Archive for December, 2017

Dementia Resources We Trust

At Emory’s Integrated Memory Care Clinic (IMCC), we often field questions from family members and caregivers who’ve been doing their own research. And while we encourage you to educate yourself, it can be difficult to separate facts from theories and to make sure your resources are reputable. We’ve set out to provide a list of reliable and trustworthy resources. This isn’t intended to be an all-encompassing list, but these are almost always our first recommendations.

Alzheimer’s Association

The Alzheimer’s Association offers information about Alzheimer’s disease and related dementias including Lewy Body and Vascular dementias. You’ll find information on everything from legislation related to dementia and Alzheimer’s disease to local resources, such as caregiver training and support groups, programs such as SafeReturn® and stage-specific information.
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National Institute on Aging

The National Institute on Aging (NIA) works to understand the nature of aging and the aging process. The institute’s mission includes supporting and conducting aging-related research and sharing information related to this research with the general public, health care professionals, and research scientists. The site has information on healthy aging, caregiving, and end of life planning. You’ll also find information on the latest in aging-related research. 
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Alzheimer’s Disease Education and Referral (ADEAR)

1-800-438-4380 (toll-free) adear@nia.nih.gov
The National Institute on Aging’s ADEAR Center offers free information about Alzheimer’s disease and related dementias for families, caregivers and health professionals. Visit the site to find information on topics like disease basics, causes, symptoms, treatment, caregiving, and research and trials. ADEAR Center staff answer telephone, email and written requests, and make referrals to local and national resources. You can contact ADEAR for answers to specific questions about Alzheimer’s disease, referrals to local support services and research centers as well as information about clinical trials, Spanish language resources and training materials.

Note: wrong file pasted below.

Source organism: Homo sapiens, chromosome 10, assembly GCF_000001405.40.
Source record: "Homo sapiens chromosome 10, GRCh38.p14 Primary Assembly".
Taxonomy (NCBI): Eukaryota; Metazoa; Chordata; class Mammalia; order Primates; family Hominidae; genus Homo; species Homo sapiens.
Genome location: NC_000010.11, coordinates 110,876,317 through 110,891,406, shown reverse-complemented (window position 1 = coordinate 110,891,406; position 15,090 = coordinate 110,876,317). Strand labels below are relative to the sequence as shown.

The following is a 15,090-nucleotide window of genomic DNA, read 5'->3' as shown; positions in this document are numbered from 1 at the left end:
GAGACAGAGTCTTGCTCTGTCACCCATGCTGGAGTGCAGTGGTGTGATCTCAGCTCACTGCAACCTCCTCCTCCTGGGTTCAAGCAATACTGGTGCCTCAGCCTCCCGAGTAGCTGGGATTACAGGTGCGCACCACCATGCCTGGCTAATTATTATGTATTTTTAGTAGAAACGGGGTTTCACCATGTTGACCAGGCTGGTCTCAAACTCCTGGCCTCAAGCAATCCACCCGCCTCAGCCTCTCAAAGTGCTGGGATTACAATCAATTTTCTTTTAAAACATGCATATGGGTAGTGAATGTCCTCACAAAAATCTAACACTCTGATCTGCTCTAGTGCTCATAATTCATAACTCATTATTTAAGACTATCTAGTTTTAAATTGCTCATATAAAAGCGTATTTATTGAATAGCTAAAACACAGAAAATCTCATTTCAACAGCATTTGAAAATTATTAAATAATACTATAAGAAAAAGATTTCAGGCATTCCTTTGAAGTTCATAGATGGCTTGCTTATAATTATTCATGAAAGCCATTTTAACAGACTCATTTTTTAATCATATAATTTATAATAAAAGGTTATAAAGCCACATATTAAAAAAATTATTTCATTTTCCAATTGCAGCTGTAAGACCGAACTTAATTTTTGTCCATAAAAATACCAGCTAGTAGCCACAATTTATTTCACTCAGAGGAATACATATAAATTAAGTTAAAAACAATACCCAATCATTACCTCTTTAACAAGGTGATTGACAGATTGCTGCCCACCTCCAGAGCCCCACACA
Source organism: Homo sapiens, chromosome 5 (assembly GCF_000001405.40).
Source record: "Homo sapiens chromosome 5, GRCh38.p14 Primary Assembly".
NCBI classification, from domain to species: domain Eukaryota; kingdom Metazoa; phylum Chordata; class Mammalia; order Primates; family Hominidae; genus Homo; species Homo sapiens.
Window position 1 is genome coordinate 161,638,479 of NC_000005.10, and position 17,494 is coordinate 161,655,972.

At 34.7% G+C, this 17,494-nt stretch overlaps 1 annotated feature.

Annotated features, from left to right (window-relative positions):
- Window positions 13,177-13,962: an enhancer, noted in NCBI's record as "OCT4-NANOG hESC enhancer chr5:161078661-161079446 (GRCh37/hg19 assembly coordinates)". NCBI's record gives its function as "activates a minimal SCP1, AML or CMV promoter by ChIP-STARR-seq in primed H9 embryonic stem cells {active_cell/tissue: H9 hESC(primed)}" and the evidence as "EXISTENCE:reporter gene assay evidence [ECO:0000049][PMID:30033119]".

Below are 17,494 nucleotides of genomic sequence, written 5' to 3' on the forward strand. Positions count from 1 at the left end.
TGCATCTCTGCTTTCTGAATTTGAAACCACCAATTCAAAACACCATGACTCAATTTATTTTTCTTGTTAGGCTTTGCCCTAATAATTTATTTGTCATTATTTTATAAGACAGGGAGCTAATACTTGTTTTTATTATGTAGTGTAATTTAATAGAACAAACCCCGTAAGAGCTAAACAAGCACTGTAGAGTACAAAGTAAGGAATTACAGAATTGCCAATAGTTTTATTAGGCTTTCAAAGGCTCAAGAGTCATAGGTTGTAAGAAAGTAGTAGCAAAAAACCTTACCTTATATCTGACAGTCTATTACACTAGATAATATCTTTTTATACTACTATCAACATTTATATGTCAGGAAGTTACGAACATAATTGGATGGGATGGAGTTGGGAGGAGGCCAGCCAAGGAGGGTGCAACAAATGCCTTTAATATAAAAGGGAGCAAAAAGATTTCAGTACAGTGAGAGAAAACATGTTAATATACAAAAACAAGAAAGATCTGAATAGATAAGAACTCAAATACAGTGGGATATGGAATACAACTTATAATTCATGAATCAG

View Alzheimer’s Disease Education & Referral (ADEAR) >>

Books

The 36 hour day: A Family Guide to Caring for People who have Alzheimer Disease, Related Dementias, and Memory Loss – Nancy L. Mace and Peter V. Rabins – Offers a great deal of useful information including practical and legal advice, but can feel a little clinical.

Learning to Speak Alzheimer’s: A Groundbreaking Approach for Everyone Dealing with the Disease – Joanne Koenig Coste – Focuses on the emotional well-being of both patient and caregivers.

Creating Moments of Joy Along the Alzheimer’s Journey: A Guide for Families and Caregivers – Jolene Brackey – This best-seller focuses on the idea that while caregivers cannot create perfect days for people with dementia or Alzheimer’s disease, they can create moments of joy that linger on as a positive feeling long after the moment has passed. Includes practical advice along with encouragement and humor.

The Alzheimer’s Action Plan: The Experts’ Guide to the Best Diagnosis and Treatment for Memory Problems – P. Murali Doraiswamy M.D. and Gwyther, Lisa P., M.S.W. – Combines the insights of a physician and social worker and includes information on diagnosis, treatments, and guidance for coping with changes in early and middle stages.

Living Your Best with Early-stage Alzheimer’s: An Essential Guide – Lisa Snyder – Intended as a working guide to help the person with Alzheimer’s move forward once diagnosed.

What If It’s Not Alzheimer’s?: A Caregiver’s Guide to DementiaGary Radin, Lisa Radin, and Murray Grossman   A comprehensive guide to dealing with Frontotemporal Dementia (FTD), one of the largest groups of non-Alzheimer’s dementias.

Coach Broyles’ Playbook for Alzheimer’s Caregivers – Frank BroylesWritten with the hope that others could benefit from his family’s experience caring for his wife, Coach Frank Broyles offers relevant tips and strategies for caring for a loved one with dementia.


The Integrated Memory Care Clinic

The Integrated Memory Care Clinic (IMCC) is a nationally recognized patient-centered medical home that provides primary care individualized for someone living with dementia and is designed to replace your current primary care provider. In other words, the IMCC becomes the primary care provider for a patient with dementia. Our goal is to provide the best dementia-sensitive primary care. If you’d like to learn more about the IMCC, or think one of your patients or family members could benefit from our services, please contact our patient services coordinator at 404-712-6929. To read more about the IMCC, please visit www.emoryhealthcare.org/imcc.